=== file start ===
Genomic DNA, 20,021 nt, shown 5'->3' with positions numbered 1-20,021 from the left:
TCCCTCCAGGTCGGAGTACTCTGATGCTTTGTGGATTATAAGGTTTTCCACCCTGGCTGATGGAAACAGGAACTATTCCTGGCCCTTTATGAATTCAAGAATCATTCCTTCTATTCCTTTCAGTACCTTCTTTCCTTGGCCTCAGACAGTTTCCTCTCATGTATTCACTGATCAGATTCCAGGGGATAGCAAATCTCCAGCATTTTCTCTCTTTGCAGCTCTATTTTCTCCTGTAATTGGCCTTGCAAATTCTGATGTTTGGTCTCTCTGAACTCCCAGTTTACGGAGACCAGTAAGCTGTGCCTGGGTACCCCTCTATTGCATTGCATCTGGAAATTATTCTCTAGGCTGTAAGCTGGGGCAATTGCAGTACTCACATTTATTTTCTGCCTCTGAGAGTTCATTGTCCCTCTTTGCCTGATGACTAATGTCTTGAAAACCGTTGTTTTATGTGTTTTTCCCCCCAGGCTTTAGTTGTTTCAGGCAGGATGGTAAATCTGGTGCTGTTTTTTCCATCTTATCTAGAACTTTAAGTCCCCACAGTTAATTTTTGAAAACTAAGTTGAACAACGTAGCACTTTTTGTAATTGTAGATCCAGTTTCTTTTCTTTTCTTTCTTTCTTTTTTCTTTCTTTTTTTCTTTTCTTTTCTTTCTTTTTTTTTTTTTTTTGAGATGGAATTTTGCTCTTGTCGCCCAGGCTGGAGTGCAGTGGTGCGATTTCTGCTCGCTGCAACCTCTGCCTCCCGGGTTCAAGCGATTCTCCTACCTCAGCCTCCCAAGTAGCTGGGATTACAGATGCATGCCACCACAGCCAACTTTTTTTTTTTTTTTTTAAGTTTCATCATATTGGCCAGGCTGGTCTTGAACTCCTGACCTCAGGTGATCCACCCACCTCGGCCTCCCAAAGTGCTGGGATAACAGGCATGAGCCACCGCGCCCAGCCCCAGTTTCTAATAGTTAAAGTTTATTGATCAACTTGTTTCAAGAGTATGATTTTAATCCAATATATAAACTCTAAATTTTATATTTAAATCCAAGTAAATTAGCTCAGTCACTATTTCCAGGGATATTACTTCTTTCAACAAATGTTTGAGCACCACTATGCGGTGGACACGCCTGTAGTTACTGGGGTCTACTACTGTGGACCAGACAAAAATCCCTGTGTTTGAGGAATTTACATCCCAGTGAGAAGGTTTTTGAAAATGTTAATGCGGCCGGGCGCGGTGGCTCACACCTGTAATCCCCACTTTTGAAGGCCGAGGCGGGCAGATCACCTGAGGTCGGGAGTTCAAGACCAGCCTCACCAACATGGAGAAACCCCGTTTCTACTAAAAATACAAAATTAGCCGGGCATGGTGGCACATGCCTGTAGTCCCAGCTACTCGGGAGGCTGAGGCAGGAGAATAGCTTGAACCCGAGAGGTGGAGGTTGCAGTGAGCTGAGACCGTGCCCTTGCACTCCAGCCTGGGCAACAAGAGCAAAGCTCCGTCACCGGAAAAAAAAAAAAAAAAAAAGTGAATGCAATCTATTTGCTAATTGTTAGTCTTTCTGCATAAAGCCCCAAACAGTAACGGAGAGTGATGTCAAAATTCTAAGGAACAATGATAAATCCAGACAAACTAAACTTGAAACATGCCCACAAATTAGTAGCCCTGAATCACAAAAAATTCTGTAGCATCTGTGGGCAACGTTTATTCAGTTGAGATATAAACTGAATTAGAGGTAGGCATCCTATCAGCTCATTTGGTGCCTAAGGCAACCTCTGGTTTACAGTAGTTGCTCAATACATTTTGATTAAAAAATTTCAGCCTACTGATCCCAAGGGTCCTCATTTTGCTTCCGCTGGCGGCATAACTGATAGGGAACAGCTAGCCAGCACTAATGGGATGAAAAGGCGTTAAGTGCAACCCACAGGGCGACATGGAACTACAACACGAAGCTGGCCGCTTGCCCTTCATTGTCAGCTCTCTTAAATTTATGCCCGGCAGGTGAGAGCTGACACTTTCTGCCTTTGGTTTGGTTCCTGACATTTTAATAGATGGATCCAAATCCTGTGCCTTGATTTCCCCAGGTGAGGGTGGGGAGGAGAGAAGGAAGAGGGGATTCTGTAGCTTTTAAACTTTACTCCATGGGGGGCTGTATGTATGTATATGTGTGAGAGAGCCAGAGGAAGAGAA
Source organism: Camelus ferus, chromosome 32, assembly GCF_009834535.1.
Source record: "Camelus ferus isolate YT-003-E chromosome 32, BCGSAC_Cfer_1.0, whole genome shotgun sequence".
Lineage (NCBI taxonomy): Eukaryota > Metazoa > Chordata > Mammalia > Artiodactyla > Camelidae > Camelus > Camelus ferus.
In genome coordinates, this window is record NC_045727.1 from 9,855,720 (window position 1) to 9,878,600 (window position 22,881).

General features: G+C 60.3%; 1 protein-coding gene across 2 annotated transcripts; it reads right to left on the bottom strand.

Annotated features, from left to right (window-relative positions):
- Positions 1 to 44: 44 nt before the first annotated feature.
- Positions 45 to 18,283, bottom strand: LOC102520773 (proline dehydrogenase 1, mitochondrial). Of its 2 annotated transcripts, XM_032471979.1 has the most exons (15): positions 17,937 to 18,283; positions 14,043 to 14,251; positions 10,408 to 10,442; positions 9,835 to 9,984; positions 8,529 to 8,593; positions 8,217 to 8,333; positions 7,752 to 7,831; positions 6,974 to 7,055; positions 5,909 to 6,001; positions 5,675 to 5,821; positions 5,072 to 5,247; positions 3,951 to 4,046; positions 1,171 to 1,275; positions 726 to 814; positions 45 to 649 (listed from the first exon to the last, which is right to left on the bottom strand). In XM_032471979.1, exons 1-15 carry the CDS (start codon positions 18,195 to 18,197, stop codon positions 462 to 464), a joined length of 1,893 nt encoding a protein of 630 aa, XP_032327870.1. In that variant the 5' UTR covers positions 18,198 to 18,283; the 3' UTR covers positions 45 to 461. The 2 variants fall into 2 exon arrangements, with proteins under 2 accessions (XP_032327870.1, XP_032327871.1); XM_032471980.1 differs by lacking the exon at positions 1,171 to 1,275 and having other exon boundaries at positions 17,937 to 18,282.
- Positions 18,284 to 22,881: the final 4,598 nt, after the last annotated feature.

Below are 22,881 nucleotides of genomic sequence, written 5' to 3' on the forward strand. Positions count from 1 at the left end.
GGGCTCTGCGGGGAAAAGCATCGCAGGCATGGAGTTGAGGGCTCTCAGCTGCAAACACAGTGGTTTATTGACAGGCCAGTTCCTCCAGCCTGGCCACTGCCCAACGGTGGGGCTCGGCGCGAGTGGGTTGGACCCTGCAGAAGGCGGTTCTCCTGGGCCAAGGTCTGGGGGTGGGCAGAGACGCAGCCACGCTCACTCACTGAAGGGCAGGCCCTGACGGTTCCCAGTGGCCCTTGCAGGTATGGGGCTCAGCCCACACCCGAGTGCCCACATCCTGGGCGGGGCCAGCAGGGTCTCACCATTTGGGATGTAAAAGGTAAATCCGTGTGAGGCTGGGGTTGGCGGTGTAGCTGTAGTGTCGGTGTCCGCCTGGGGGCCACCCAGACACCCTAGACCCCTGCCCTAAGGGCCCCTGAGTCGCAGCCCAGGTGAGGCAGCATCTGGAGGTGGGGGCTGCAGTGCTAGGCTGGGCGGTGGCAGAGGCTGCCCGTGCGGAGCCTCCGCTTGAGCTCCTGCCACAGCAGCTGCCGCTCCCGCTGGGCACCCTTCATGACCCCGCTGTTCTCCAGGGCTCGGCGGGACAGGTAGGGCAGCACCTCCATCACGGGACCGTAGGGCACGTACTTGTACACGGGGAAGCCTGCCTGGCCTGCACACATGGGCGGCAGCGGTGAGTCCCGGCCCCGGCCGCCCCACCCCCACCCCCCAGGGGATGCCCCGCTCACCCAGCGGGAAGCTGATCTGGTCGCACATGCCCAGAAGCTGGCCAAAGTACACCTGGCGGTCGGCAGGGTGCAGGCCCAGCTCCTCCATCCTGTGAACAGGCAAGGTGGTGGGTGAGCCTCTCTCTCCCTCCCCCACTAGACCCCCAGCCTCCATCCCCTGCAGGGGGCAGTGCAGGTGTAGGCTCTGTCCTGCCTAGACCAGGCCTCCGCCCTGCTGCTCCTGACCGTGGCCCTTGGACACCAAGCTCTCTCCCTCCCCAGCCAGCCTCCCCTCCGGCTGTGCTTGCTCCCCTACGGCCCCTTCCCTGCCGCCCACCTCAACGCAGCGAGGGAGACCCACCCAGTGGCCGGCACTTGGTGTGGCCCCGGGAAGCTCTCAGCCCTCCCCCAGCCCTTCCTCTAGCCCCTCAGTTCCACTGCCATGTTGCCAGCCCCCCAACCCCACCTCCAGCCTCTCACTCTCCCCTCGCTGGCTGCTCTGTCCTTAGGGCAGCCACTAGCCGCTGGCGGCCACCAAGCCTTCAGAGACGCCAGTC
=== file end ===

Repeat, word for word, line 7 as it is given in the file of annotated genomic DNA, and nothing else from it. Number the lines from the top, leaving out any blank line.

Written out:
General features: G+C 60.3%; 1 protein-coding gene across 2 annotated transcripts; it reads right to left on the bottom strand.